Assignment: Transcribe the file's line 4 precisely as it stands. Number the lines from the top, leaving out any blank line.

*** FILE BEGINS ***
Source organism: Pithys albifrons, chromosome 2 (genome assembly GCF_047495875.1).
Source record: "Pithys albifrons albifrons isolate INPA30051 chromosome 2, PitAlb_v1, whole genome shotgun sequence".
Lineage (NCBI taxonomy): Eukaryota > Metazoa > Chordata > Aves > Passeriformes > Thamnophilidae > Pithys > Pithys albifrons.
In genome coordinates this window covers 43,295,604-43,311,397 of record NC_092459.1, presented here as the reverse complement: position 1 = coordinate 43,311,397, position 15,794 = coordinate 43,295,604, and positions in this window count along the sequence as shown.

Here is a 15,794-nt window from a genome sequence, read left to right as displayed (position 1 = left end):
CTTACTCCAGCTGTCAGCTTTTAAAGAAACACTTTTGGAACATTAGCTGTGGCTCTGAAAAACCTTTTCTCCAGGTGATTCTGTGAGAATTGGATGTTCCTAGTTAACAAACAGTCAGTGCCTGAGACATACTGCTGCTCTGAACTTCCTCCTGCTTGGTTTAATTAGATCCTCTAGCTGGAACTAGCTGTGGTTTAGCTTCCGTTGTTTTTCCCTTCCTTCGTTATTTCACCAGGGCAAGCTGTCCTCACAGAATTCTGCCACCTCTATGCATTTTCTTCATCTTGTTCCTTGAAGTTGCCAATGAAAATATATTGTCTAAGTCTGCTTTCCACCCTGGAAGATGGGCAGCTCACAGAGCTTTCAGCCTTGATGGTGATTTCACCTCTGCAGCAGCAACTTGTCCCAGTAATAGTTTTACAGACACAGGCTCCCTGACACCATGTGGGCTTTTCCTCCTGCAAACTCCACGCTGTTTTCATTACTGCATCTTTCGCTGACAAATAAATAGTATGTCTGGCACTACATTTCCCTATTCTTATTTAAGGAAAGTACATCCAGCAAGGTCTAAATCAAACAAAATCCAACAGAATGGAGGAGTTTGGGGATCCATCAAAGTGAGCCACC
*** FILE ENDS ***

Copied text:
In genome coordinates this window covers 43,295,604-43,311,397 of record NC_092459.1, presented here as the reverse complement: position 1 = coordinate 43,311,397, position 15,794 = coordinate 43,295,604, and positions in this window count along the sequence as shown.